In this particular case, an Astra Tech Implant System™ EV 3.6 mm x 15 mm straight-walled fixture was selected in order to maximize primary mechanical stability into the traumatized site. The EV-guided surgery system uses a sleeve, which fits directly on the drill (sleeve-on-drill), thus eliminating the need to use a drill key (aka handle, drill guide, spoon) (Figure 5). Following the consultation appointment, the treatment plan, based on the final prosthetic result, was finalized, and the treatment plan and optical scan were uploaded to SICAT (Dentsply Sirona; Bonn, Germany). Approximately 18 hours later, a printable stereolithographic file for the surgical guide was available (Figure 6). This was remotely sent to a 3D printer (CEL-Robox), and printing of the surgical guide was begun. Once the surgical guide printing had been completed, the build platform was removed, the surface smoothed and polished, and the guide tube was inserted, making the guide ready to use (Figure 7).


Figure 8: The position of the master tube in the surgical guide controls the position, angulation, and depth of each osteotomy and fixture placement


Figure 9: An Erich arch bar with circumdental 26 gauge stainless steel ligatures was used to stabilize the displaced dentoalveolar segment

Figures 10 and 11: 10. At the 6-week follow-up visit, the displaced teeth showed no significant periapical changes and remained asymptomatic. 11. At 14 weeks, the implant was osseointegrated, and the displaced teeth were stable and asymptomatic

The patient presented for surgery on Tuesday morning, less than 24 hours after initial consultation, examination, and treatment planning. The site of the avulsed tooth was debrided and irrigated, and then the implant surgical guide, which had been produced from all digital data at the time of initial examination, was used to prepare the osteotomy and to place the implant fixture into the planned site at the proper angle and depth for ideal restoration (Figure 8). Once the implant had been delivered, a cover screw was placed, and allogeneic freeze-dried calcified cancellous bone powder (Symbios®, Dentsply Sirona) was placed between the fixture and socket walls, and into the facial bony defect. A collagen barrier was sutured over the implant and graft, and then stabilized with sterile cyanoacrylate tissue glue (PeriAcryl®, Glustitch). The displaced maxillary central incisors were then reduced into their correct anatomical position, which was verified by bringing the patient’s teeth into full occlusion. The teeth and surrounding fractured alveolar bone were stabilized using an Erich arch bar, which went from the maxillary right first premolar to the left canine, using 26 gauge stainless steel wire (Figure 9). Finally, maxillary and mandibular polyvinyl siloxane (PVS) impressions were taken of both arches to allow the lab to fabricate a removable prosthesis for the missing lateral incisor. This was able to be quickly fabricated, so that the patient was able to leave the office with the provisional appliance in place. A postoperative panoramic radiograph was taken in addition to periapical images of the central incisors (Figure 10). The implant placement was as planned, and the incisors were well situated in their sockets.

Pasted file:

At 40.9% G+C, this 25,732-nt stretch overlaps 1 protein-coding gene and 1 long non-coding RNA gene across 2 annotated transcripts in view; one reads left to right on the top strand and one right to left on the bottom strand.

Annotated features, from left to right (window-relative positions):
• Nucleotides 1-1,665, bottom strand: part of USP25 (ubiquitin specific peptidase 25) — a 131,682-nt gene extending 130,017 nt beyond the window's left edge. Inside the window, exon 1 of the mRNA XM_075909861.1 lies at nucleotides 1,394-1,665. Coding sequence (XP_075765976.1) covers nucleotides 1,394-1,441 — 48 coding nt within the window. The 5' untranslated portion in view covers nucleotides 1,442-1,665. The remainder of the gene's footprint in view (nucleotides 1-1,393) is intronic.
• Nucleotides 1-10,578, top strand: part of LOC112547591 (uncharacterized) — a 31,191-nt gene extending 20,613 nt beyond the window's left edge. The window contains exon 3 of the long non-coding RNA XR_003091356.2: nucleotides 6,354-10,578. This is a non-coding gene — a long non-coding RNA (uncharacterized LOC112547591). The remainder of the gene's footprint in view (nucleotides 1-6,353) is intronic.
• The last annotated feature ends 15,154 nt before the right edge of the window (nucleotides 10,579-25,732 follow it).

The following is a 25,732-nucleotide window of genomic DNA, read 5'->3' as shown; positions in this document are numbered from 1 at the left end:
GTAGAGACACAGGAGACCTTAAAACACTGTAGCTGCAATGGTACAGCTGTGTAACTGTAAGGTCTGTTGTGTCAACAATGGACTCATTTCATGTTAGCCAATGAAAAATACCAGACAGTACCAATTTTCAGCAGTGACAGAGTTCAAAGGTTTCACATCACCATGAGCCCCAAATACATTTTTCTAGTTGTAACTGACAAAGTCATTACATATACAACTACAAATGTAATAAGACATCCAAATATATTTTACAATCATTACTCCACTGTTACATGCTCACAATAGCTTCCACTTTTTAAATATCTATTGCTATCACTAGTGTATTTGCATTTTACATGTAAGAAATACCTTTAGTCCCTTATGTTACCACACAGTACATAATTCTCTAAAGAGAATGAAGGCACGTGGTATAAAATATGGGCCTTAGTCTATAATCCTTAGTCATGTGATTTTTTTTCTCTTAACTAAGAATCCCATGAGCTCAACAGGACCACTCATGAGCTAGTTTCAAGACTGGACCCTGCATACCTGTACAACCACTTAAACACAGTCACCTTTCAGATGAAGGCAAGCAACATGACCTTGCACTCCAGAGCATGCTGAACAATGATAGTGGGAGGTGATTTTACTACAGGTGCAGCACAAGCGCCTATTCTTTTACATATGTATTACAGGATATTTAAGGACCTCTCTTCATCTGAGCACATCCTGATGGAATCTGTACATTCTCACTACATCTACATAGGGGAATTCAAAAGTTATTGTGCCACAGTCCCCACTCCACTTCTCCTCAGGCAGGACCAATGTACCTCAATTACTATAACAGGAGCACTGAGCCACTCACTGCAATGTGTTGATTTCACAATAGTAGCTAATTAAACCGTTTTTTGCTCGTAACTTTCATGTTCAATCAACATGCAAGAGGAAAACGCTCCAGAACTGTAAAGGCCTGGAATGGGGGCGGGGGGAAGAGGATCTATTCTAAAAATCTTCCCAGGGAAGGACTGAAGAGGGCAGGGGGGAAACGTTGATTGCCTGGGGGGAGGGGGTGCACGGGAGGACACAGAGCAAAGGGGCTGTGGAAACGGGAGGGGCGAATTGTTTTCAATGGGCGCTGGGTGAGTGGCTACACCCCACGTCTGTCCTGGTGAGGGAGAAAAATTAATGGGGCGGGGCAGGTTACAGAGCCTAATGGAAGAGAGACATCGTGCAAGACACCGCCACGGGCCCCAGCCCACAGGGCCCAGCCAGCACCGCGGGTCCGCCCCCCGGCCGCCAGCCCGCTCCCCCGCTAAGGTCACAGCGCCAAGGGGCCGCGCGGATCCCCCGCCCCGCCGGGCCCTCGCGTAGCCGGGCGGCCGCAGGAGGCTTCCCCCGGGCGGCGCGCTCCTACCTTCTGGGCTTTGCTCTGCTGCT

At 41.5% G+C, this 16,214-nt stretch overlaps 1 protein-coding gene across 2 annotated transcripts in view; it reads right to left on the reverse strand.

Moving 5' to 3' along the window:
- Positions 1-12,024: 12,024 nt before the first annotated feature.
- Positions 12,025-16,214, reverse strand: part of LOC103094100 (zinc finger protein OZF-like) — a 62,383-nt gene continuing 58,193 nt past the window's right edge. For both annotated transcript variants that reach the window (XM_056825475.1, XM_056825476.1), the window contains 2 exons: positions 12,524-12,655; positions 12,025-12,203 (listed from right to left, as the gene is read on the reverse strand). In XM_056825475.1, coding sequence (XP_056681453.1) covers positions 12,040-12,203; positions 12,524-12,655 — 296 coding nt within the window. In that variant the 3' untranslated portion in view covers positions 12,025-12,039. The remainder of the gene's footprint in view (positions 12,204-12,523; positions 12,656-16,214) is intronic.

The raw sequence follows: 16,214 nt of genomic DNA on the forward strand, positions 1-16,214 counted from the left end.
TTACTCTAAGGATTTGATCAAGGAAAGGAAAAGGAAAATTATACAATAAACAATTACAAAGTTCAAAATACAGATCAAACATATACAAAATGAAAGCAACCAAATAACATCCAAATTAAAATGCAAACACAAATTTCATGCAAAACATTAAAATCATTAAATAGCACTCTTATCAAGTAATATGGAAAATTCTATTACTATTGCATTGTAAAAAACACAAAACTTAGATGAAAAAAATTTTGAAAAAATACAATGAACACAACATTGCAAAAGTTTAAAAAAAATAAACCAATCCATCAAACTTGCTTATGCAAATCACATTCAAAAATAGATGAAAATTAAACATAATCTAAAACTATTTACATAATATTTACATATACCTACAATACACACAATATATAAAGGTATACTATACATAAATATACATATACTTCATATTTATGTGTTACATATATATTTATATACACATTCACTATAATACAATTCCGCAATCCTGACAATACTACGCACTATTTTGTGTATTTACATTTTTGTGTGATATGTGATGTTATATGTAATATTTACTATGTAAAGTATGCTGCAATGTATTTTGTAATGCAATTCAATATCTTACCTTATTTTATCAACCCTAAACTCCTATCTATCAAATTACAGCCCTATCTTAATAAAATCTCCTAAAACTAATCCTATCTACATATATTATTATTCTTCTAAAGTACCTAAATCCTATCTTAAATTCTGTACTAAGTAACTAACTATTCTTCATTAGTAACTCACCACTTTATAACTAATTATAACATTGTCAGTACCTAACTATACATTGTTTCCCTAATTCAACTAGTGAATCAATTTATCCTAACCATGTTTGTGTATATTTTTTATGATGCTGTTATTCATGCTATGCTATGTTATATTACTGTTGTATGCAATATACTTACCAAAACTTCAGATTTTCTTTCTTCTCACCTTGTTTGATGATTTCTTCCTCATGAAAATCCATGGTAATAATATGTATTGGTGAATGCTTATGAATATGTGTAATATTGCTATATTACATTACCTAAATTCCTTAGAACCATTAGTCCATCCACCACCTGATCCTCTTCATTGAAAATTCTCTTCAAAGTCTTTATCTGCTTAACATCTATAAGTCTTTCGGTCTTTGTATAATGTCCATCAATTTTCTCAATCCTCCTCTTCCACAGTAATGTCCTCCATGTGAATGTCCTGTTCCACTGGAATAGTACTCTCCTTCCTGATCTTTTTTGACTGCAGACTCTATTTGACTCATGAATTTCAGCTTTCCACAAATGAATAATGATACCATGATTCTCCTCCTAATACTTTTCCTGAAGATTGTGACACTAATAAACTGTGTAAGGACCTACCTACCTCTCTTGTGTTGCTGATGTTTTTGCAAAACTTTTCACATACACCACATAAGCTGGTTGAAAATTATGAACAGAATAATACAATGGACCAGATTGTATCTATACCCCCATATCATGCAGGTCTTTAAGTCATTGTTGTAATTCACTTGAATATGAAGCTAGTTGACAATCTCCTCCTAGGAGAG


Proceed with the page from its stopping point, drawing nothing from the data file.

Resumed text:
The patient was seen for periodic follow-up, and at 6 weeks, the arch bar was removed. The surgical sites healed well, and the central incisors remained asymptomatic. Radiographically, there was no change in this region (Figure 11). At approximately 16 weeks after surgery, second-stage surgery was performed to remove the implant cover screw and to place a transgingival healing abutment. A papilla-preserving crestal incision was made at the lateral incisor site (Figure 12). The central incisors continued to remain stable and symptomatic. Once the incision had healed, the patient was then referred to her general dentist for prosthetic restoration of the implant (Figure 13).


Figure 12: The implant was exposed at 16 weeks using a papilla-sparing crestal incision, and the flap was repositioned against the healing abutment


Figure 13: Two weeks after exposure, the patient was referred to her general dentist for prosthetic restoration of the implant

Discussion

In this case, we were able to, by utilizing a fully digital workflow, replace a traumatically avulsed maxillary lateral incisor tooth with a dental implant less than 48 hours after injury. The final prosthetic plan was developed, and this digital blueprint was used to determine the ideal implant position. Using a custom surgical guide and fully guided technique, the implant fixture was placed exactly as planned in order facilitate ideal prosthetic restoration.

Prior to this technology being available, dental implant placement would have been performed using a freehand technique, with the final result being dependent on the experience and skill of the surgeon. Studies have shown that the occlusal implant position can be off as much as 3.0 mm laterally and 9.9º in angulation from the planned position.4 This can lead to aberrant fixture placement, which could lead to the implant being placed too far facially or at an angle that complicates restoration. Even very experienced surgeons placing implants freehand cannot compare with the accuracy of guided surgery.5

One of the major impediments to the widespread acceptance of guided surgery for immediate implant placement has been the turnaround time between treatment planning and surgical guide availability, which has typically been anywhere from 1 to 3 weeks, depending on the software and laboratory being used. This is usually not acceptable when a patient presents with an acute problem, such as a fractured maxillary incisor, which requires removal and replacement. Therefore, most surgeons still prefer freehand implant placement in this situation, rather than delay treatment. Utilizing digital technology, we were able to treat this patient very predictably and successfully in a time-sensitive manner. Because the variables of ridge volume and anatomy were known prior to surgery, the treatment plan did not need to be modified during the procedure, and the implant was placed in the ideal location for restoration. Through methodical treatment planning, using all the data available, we were able to sequence the implant placement, reduce the fracture with stabilization, and fabricate a provisional prosthesis while making efficient use of our surgical time and providing optimal patient care.